Colombia: UNHCR monitoring team reports situation tense in Nariño department
A UNHCR team just back from a monitoring mission in the southern Colombian department of Nariño says the situation in the region remains very tense following an upsurge in unrest and violence that has led to the forced displacement of thousands of people since the start of the year.
During its three-day mission, the team visited several communities in northern Nariño to monitor conditions for a group of some 2,200 people who returned to the area at the end of May after being the victims of forced displacement. The team found that protection concerns in the region remain high and extend to much of the civilian population, including displaced persons and communities at high risk of forced displacement as well as those who have recently returned.
Some of the major challenges faced by the population include the presence of irregular armed groups, threats and targeted killings of civilians, armed combat between the groups, the absence of state institutions - including health and education - and the lack of stable economic opportunities. In such a difficult environment, people in several locations showed a clear reluctance to talk.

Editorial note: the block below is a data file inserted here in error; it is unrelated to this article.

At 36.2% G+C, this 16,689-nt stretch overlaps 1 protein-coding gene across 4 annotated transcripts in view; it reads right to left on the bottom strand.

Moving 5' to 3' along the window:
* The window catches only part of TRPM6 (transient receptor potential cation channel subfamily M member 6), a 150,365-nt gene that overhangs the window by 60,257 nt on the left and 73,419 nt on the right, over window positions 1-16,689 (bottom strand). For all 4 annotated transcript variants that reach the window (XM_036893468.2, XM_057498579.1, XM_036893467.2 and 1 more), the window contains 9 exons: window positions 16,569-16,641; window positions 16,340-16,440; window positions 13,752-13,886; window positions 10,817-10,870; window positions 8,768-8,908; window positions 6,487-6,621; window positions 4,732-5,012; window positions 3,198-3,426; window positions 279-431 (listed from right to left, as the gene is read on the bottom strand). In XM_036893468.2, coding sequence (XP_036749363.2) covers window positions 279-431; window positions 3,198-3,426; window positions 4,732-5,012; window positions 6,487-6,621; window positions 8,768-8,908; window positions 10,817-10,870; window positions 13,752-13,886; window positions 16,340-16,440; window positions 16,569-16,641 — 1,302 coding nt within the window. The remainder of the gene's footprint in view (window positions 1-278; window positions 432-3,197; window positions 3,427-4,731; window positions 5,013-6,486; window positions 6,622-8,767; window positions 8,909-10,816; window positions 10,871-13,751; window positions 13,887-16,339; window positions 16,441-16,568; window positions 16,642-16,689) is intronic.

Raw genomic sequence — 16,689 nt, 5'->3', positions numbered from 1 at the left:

The team also reported that there have been more cases of forced displacement from the area in the past few weeks. The village of Santa Lucia, for example, is now empty following heavy combat between irregular armed groups at the end of May. Many people are going to the provincial capital, Pasto, where on Thursday the local church confirmed that some 500 (128 families) displaced people had arrived in the past month.
Since the start of the year, more than 9,000 people have been forced to flee their homes in Nariño because of the armed conflict. Nariño, in the south-west of the country and bordering Ecuador, is one of Colombia's poorest and least developed regions, with a population of about half a million people. Ethnic minorities make up a relatively large percentage of the population (8 percent indigenous and 18 percent Afro-Colombians) and are very badly affected by the conflict. This is the case all over Colombia, with a much higher incidence of forced displacement among ethnic minorities than in the rest of the population.
There are some 2.5 million internally displaced people in Colombia. This is the largest population of concern to UNHCR in any country in the world. We have been working on behalf of displaced people in Colombia since the late 1990s. UNHCR coordinates with state institutions at the local and national levels and with Colombia's civil society, including organisations of displaced people, to find durable solutions for those already displaced, to guarantee the protection of the rights of displaced people and to avoid new forced displacement.